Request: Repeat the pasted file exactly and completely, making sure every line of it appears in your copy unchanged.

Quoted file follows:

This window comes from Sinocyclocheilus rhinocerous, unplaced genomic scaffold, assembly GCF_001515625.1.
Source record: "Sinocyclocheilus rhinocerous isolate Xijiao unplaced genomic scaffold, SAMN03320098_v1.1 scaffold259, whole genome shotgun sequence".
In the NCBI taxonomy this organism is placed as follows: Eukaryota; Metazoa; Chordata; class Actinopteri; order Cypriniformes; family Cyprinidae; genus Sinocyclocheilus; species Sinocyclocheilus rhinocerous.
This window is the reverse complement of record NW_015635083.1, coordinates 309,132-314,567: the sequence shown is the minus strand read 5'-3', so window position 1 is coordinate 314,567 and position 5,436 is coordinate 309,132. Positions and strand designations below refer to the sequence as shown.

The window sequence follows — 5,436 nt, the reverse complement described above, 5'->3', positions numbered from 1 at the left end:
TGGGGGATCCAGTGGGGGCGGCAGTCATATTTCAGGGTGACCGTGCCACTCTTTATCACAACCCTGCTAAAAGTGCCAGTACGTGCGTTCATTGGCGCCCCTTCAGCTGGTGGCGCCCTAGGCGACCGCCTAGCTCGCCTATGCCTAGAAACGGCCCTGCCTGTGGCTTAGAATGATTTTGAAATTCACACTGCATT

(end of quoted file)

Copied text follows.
This window comes from Sinocyclocheilus rhinocerous, unplaced genomic scaffold, assembly GCF_001515625.1.
Source record: "Sinocyclocheilus rhinocerous isolate Xijiao unplaced genomic scaffold, SAMN03320098_v1.1 scaffold259, whole genome shotgun sequence".
In the NCBI taxonomy this organism is placed as follows: Eukaryota; Metazoa; Chordata; class Actinopteri; order Cypriniformes; family Cyprinidae; genus Sinocyclocheilus; species Sinocyclocheilus rhinocerous.
This window is the reverse complement of record NW_015635083.1, coordinates 309,132-314,567: the sequence shown is the minus strand read 5'-3', so window position 1 is coordinate 314,567 and position 5,436 is coordinate 309,132. Positions and strand designations below refer to the sequence as shown.

The window sequence follows — 5,436 nt, the reverse complement described above, 5'->3', positions numbered from 1 at the left end:
TGGGGGATCCAGTGGGGGCGGCAGTCATATTTCAGGGTGACCGTGCCACTCTTTATCACAACCCTGCTAAAAGTGCCAGTACGTGCGTTCATTGGCGCCCCTTCAGCTGGTGGCGCCCTAGGCGACCGCCTAGCTCGCCTATGCCTAGAAACGGCCCTGCCTGTGGCTTAGAATGATTTTGAAATTCACACTGCATT